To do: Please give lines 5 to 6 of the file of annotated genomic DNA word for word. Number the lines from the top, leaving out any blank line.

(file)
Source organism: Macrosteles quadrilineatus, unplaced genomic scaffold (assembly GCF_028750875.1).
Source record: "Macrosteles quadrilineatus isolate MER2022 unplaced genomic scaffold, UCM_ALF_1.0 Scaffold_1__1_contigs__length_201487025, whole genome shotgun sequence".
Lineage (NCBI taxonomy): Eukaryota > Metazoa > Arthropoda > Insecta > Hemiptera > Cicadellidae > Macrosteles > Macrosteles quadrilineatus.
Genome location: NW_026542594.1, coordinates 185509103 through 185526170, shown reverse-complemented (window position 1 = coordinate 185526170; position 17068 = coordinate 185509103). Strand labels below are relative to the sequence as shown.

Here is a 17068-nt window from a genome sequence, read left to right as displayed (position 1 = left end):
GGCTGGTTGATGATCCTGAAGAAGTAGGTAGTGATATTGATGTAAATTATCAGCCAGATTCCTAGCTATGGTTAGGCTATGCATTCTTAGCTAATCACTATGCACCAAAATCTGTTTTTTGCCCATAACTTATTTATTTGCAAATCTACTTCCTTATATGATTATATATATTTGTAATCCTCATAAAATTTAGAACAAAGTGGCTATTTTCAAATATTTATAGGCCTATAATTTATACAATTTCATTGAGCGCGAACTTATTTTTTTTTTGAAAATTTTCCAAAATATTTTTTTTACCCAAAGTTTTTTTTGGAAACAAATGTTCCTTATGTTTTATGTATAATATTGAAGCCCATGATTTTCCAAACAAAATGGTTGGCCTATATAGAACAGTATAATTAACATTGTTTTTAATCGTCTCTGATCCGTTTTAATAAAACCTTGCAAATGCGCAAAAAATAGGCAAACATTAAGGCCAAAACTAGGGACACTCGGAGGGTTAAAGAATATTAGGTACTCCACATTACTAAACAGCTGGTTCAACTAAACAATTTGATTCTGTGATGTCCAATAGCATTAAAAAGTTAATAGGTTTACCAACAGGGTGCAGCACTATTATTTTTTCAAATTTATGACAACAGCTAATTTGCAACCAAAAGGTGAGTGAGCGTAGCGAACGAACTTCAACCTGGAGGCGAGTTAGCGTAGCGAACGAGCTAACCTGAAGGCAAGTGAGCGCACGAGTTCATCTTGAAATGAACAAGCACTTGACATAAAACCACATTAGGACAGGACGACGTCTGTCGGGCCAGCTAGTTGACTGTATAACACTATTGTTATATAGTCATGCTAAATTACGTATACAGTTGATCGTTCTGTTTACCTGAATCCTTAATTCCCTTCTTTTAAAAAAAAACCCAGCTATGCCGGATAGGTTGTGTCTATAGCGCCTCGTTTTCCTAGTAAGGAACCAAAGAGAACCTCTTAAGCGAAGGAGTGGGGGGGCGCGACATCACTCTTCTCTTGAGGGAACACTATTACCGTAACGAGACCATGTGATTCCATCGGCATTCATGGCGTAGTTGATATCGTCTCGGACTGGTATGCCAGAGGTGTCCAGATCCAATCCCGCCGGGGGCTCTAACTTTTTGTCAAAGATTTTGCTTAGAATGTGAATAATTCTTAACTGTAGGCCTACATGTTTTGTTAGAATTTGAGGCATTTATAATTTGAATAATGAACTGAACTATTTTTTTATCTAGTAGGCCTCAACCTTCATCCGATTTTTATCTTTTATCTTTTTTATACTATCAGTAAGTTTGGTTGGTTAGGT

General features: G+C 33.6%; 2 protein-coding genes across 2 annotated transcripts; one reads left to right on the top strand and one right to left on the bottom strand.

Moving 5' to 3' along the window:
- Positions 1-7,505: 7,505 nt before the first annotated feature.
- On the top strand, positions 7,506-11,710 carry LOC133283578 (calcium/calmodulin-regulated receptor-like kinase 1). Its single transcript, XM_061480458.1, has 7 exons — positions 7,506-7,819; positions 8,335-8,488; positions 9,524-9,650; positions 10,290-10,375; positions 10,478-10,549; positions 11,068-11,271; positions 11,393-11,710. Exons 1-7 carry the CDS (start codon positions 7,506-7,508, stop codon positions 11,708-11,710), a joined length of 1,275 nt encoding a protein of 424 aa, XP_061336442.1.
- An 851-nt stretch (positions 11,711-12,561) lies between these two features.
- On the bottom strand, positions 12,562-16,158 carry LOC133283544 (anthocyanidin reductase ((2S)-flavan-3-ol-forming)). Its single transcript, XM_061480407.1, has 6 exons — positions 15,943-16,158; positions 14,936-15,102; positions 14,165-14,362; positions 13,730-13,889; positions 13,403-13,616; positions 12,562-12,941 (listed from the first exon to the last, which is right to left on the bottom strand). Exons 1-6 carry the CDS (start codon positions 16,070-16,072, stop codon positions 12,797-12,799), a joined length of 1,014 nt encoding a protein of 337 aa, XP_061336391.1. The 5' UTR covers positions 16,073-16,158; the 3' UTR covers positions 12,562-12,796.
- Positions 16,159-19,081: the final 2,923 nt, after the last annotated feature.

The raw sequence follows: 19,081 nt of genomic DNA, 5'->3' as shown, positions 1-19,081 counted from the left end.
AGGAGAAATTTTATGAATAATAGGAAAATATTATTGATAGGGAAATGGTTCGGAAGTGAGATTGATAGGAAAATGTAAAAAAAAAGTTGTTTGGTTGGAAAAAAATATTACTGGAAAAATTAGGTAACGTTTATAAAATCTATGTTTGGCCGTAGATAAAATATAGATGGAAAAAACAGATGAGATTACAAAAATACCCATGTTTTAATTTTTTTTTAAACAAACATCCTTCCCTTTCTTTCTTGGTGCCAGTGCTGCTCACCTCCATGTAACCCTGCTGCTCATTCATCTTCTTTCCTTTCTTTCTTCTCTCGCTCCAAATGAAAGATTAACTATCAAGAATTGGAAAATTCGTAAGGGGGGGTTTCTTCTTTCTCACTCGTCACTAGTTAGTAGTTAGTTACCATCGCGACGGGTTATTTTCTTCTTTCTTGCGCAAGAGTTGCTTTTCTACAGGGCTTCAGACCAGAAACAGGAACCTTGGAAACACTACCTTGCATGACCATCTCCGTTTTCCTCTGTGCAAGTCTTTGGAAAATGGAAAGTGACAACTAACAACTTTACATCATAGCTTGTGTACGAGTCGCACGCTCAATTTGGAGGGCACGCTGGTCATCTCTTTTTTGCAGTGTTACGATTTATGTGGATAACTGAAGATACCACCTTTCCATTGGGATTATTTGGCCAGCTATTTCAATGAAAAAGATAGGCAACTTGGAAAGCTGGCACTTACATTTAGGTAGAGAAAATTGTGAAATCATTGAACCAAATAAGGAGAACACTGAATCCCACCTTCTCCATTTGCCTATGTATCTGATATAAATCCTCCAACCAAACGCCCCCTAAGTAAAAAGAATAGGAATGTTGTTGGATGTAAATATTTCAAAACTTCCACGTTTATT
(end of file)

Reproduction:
Here is a 17068-nt window from a genome sequence, read left to right as displayed (position 1 = left end):
GGCTGGTTGATGATCCTGAAGAAGTAGGTAGTGATATTGATGTAAATTATCAGCCAGATTCCTAGCTATGGTTAGGCTATGCATTCTTAGCTAATCACTATGCACCAAAATCTGTTTTTTGCCCATAACTTATTTATTTGCAAATCTACTTCCTTATATGATTATATATATTTGTAATCCTCATAAAATTTAGAACAAAGTGGCTATTTTCAAATATTTATAGGCCTATAATTTATACAATTTCATTGAGCGCGAACTTATTTTTTTTTTGAAAATTTTCCAAAATATTTTTTTTACCCAAAGTTTTTTTTGGAAACAAATGTTCCTTATGTTTTATGTATAATATTGAAGCCCATGATTTTCCAAACAAAATGGTTGGCCTATATAGAACAGTATAATTAACATTGTTTTTAATCGTCTCTGATCCGTTTTAATAAAACCTTGCAAATGCGCAAAAAATAGGCAAACATTAAGGCCAAAACTAGGGACACTCGGAGGGTTAAAGAATATTAGGTACTCCACATTACTAAACAGCTGGTTCAACTAAACAATTTGATTCTGTGATGTCCAATAGCATTAAAAAGTTAATAGGTTTACCAACAGGGTGCAGCACTATTATTTTTTCAAATTTATGACAACAGCTAATTTGCAACCAAAAGGTGAGTGAGCGTAGCGAACGAACTTCAACCTGGAGGCGAGTTAGCGTAGCGAACGAGCTAACCTGAAGGCAAGTGAGCGCACGAGTTCATCTTGAAATGAACAAGCACTTGACATAAAACCACATTAGGACAGGACGACGTCTGTCGGGCCAGCTAGTTGACTGTATAACACTATTGTTATATAGTCATGCTAAATTACGTATACAGTTGATCGTTCTGTTTACCTGAATCCTTAATTCCCTTCTTTTAAAAAAAAACCCAGCTATGCCGGATAGGTTGTGTCTATAGCGCCTCGTTTTCCTAGTAAGGAACCAAAGAGAACCTCTTAAGCGAAGGAGTGGGGGGGCGCGACATCACTCTTCTCTTGAGGGAACACTATTACCGTAACGAGACCATGTGATTCCATCGGCATTCATGGCGTAGTTGATATCGTCTCGGACTGGTATGCCAGAGGTGTCCAGATCCAATCCCGCCGGGGGCTCTAACTTTTTGTCAAAGATTTTGCTTAGAATGTGAATAATTCTTAACTGTAGGCCTACATGTTTTGTTAGAATTTGAGGCATTTATAATTTGAATAATGAACTGAACTATTTTTTTATCTAGTAGGCCTCAACCTTCATCCGATTTTTATCTTTTATCTTTTTTATACTATCAGTAAGTTTGGTTGGTTAGGT